While a user speaks. the other user or users may listen. Bi-directional communication can be offered since all parties of the communications session may similarly communicate voice data with the PoC application server. The turns to speak are requested by pressing the push-to-talk button. The turns may be granted for example on a first come first served basis or based on priorities. Hence the name “push to talk”. Users can join the group session they wish to talk to and then press the tangent key to start talking.

In conventional session establishment procedures media capabilities of a user equipment are negotiated during the session set-up procedure. For example. PoC communication between two user equipments (one-to-one communications) or attachment to a PoC group in one-to-many communications requires an SIP session on the control plane. This time alone is fairly long, especially when considering the needs of the time-critical services. The push-to-talk type instant services, on the other hand. are real-time services by their nature.

Therefore the user' plane connection should be ready with no unnecessary delay after the special tangent or another indication is given to an equipment that the user' thereof wants to speak with another party. However, due to the nature of the set-up procedures required for a PDP context. it may take a while until a proper data connection is provided from the request to have one. For example, the PDP context activation together with radio access bearer establishment time in 3GPP release 5 compliant IMS network takes typically more than three seconds.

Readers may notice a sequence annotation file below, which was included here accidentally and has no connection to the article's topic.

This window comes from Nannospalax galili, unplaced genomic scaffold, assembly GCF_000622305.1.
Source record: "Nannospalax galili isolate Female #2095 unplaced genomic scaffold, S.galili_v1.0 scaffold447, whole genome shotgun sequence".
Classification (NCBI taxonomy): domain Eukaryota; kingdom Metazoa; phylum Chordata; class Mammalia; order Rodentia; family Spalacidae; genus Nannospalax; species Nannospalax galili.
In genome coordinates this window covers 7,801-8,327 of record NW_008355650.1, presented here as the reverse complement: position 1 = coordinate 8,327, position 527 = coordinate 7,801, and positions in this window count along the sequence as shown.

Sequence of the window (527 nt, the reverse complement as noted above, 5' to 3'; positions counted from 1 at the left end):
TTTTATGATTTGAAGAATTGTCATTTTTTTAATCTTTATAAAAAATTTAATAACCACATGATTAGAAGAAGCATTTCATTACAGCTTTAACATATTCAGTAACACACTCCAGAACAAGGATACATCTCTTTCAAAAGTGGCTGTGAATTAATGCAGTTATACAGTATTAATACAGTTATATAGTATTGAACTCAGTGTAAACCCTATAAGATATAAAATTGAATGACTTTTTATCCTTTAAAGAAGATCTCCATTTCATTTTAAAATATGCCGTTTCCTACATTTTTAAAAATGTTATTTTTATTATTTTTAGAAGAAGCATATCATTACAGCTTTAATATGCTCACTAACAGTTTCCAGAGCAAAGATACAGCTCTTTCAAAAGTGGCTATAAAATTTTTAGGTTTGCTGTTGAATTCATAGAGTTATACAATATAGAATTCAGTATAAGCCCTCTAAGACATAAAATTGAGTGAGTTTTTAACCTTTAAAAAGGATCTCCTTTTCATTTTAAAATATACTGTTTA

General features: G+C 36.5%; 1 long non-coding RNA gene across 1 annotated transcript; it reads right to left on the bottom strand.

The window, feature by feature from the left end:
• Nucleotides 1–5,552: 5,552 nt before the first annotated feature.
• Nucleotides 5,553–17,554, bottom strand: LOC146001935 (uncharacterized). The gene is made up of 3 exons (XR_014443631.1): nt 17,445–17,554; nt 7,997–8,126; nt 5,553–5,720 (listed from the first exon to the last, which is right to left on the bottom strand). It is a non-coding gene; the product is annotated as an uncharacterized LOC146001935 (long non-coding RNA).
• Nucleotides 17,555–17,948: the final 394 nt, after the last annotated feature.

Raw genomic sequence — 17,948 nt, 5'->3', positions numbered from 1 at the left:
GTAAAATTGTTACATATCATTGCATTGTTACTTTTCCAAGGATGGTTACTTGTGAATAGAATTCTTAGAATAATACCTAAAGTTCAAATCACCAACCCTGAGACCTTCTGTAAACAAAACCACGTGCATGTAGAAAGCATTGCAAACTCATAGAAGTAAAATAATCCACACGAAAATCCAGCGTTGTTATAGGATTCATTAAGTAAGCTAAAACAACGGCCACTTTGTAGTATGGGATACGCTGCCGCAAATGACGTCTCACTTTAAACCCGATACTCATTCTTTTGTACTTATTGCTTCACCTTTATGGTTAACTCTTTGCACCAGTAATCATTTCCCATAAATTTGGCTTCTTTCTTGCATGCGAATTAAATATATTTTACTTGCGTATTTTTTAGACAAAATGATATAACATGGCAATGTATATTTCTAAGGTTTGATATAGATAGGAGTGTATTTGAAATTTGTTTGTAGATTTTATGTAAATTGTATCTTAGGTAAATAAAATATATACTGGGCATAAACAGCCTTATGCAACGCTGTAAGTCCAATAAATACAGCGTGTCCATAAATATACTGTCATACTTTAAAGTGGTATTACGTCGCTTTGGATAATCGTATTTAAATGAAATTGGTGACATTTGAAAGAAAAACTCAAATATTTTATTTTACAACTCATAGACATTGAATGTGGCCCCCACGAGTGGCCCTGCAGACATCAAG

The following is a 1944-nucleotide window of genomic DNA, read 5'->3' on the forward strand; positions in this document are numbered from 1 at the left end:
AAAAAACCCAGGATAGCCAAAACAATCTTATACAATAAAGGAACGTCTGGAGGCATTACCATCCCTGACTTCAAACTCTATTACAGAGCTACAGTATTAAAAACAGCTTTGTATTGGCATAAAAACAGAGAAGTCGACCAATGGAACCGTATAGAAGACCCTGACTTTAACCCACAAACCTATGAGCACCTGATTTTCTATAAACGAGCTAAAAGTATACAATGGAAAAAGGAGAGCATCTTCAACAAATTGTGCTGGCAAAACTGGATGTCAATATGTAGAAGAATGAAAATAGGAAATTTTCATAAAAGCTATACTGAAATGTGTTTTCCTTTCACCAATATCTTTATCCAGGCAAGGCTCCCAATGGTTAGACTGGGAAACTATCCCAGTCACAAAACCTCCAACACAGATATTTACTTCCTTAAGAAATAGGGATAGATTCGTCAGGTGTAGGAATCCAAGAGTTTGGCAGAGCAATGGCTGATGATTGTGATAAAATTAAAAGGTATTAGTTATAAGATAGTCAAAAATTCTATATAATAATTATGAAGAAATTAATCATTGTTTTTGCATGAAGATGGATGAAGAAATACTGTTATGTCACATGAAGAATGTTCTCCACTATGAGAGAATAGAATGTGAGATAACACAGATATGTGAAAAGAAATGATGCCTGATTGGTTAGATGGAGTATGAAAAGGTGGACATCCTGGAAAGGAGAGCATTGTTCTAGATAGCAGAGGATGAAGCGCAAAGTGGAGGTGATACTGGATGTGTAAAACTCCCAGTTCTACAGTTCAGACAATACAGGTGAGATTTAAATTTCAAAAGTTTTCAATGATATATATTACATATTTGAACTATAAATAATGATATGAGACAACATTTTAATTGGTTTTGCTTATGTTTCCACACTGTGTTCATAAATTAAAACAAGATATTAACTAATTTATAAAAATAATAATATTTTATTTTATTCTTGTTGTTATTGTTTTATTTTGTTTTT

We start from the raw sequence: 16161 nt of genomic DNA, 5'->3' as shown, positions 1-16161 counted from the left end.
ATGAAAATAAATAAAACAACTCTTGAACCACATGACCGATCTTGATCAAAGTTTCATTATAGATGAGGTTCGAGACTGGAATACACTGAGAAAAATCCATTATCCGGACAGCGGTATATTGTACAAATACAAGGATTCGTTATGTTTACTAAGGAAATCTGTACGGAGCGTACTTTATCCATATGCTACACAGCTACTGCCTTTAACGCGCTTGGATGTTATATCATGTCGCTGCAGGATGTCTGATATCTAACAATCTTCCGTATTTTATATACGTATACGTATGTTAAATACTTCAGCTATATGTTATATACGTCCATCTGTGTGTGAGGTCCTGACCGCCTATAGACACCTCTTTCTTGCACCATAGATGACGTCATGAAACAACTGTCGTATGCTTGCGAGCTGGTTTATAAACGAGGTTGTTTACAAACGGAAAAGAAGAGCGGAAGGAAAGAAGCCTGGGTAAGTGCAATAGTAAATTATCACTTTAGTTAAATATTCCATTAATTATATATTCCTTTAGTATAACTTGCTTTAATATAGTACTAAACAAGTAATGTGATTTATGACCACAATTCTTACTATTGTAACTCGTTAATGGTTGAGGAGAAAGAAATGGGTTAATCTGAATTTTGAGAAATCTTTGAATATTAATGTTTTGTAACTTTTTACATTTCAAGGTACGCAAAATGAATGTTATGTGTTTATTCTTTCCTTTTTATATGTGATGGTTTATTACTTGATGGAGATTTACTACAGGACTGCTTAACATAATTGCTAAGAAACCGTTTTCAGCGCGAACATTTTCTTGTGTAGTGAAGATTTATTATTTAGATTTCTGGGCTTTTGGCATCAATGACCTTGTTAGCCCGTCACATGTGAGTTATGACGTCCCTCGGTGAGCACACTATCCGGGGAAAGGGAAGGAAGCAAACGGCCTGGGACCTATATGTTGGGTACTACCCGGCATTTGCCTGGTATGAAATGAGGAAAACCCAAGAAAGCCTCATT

Because of this. there may be no time for proper end-to-end media capability negotiations, as the media capability negotiations may take too long to he done in the beginning of a session. This may have various disadvantageous effects. For example, a problem is how to provide adequate codec settings from the beginning of a session. If adequate codec information is not available, the bursts may use unnecessary low codec for the type of communications required. Other examples of possible capability information that may need to be negotiated is given in the detailed description.

Therefore it might be advantageous if the capability negotiations could he properly accomplished for the set-up. However, if even more time is required for the set-up. it is possible that users become frustrated and do not wait long enough so that the service they requested could be provided for them. A too long waiting time might also be considered as inadequate from the service level point of view, If a caller has to wait for too long for the start-to-talk-indication, he/she might assume that the request was not successful. The caller may then even repress the tangent. The repressing causes a new SIP session establishment procedure. thus consuming network resources and delaying the session set-up further.

SUMMARY OF THE INVENTION

According to one embodiment of' the invention. there is provided a method for setting up data sessions. The method comprises registering at least one user equipment with a service provider where after information about media capabilities is communicated between the at least one user equipment and the service provider and then stored. The method comprises further sending a request for a data session with at least one user equipment and using the stored information when setting up the requested data session.